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While reading Bodhidharma's Two Entrances and Four Practices, I found Bodhidharma telling Arhats ain't enlightened.

Among Shakyamuni's ten greatest disciples, Ananda was foremost in learning. But he didn't know the Buddha. All he did was study and memorize. Arhats don't know the Buddha. All they know are so many practices for realization, and they become trapped by cause and effect. Such is a mortal's karma: no escape from birth and death. By doing the opposite of what he intended, such people blaspheme the Buddha. Killing them would not be wrong. The sutras say, "Since icchantikas45 are incapable of belief, killing them would be blameless, whereas people who believe reach the state of buddhahood."

Is it true or I am wrongly understanding Bodhidharma?


Note that Killing them won't be wrong is just a figure of speech. It isn't meant to be taken in literal sense.

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Is it true or I am wrongly understanding Bodhidharma?

I don't know about Bodhidharma or Zen, specifically, but I think that is inline with what you can read in or about some other "Mahayana" doctrines e.g. Wikipedia -- Arhat:

Arhat is defined in Theravada Buddhism as one who has gained insight into the true nature of existence and has achieved nirvana. Other Buddhist traditions have used the term for people far advanced along the path of Enlightenment, but who may not have reached full Buddhahood.

The understanding of the concept has changed over the centuries, and varies between different schools of Buddhism and different regions. A range of views on the attainment of arhats existed in the early Buddhist schools. The Sarvāstivāda, Kāśyapīya, Mahāsāṃghika, Ekavyāvahārika, Lokottaravāda, Bahuśrutīya, Prajñaptivāda, and Caitika schools all regarded arhats as imperfect in their attainments compared to buddhas.

Mahayana Buddhist teachings urge followers to take up the path of a bodhisattva, and to not fall back to the level of arhats and śrāvakas. The arhats, or at least the senior arhats, came to be widely regarded[by whom?] as "moving beyond the state of personal freedom to join the Bodhisattva enterprise in their own way".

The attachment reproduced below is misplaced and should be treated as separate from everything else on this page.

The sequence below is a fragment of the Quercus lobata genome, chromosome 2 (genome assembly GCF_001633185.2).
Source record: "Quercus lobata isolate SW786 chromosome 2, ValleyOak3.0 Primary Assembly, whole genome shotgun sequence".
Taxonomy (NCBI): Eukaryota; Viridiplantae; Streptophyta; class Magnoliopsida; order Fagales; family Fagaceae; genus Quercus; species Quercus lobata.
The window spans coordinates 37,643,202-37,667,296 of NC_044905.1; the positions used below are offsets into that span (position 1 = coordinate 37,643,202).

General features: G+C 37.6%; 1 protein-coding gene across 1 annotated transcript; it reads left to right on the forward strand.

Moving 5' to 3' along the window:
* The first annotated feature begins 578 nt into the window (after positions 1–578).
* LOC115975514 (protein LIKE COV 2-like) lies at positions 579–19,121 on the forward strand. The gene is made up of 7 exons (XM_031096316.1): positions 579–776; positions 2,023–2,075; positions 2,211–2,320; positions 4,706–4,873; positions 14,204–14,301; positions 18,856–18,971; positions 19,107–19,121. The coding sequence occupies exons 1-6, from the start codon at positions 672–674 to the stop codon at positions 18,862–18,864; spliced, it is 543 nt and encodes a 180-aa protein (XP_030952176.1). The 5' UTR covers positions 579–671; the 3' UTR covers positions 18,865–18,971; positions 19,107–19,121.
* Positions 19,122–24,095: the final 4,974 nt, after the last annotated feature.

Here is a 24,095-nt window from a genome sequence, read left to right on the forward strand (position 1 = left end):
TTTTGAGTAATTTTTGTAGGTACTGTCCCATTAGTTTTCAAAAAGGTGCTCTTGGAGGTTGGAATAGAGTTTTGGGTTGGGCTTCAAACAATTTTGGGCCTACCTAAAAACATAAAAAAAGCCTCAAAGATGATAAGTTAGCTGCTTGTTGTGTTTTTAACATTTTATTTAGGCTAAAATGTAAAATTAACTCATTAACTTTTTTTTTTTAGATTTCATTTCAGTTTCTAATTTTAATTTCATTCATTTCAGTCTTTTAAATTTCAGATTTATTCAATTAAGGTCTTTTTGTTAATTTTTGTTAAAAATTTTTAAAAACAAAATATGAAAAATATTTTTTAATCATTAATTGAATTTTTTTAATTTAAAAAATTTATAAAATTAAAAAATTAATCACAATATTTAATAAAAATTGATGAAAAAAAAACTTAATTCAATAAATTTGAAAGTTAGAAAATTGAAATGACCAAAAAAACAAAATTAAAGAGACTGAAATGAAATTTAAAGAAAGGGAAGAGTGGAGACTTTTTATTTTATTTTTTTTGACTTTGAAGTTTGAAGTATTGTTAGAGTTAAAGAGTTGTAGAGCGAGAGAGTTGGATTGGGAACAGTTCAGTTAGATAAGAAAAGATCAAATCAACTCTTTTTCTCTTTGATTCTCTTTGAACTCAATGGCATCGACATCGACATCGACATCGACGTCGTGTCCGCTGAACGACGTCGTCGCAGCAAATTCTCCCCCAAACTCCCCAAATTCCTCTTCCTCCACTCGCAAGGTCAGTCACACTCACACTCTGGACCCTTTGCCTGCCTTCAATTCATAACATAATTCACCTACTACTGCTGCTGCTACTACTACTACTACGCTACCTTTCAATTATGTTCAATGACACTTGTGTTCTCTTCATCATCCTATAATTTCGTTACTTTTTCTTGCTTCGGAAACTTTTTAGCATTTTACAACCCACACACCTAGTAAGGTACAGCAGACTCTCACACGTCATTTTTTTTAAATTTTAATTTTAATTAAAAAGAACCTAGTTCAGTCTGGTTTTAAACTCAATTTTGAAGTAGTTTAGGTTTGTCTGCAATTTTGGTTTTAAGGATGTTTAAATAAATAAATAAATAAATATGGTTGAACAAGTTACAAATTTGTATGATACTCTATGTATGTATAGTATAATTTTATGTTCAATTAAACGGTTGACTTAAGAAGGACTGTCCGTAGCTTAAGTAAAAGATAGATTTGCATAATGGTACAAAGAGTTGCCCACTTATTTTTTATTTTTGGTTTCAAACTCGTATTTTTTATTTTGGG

See also e.g. Śrāvaka -- Mahāyāna view:

In Mahayana Buddhism, śrāvakas or arhats are sometimes contrasted negatively with bodhisattvas.

In the 4th century abhidharma work Abhidharmasamuccaya, Asaṅga describes those who follow the Śrāvakayāna. These people are described as having weak faculties, following the Śrāvaka Dharma, utilizing the Śrāvaka Piṭaka, being set on their own liberation, and cultivating detachment in order to attain liberation. Those in the Pratyekabuddhayāna are portrayed as also utilizing the Śrāvaka Piṭaka, are said to have medium faculties, to follow the Pratyekabuddha Dharma, and to be set on their own personal enlightenment. Finally, those in the Mahāyāna "Great Vehicle" are portrayed as utilizing the Bodhisattva Piṭaka, as having sharp faculties, following the Bodhisattva Dharma, and set on the perfection and liberation of all beings, and the attainment of complete enlightenment.

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Arhats don't know the Buddha. All they know are so many practices for realization, and they become trapped by cause and effect.

Don't forget it was Bodhidharma's Zen school which also taught that all famous PaiChang's fox story, a cautionary tale about the danger of horrific regression for those who thought they're already at the top of their game.

Note that Killing them won't be wrong is just a figure of speech. It isn't meant to be taken in literal sense.

Well, since so many things in those Zen texts are figures of speech, maybe Bodhidharma's highlighted message was also just a figure of speech. Afterall, when in doubt, try to err on the safe side and heed the Buddha's advice in DN 16 about the Four Great Referalls.

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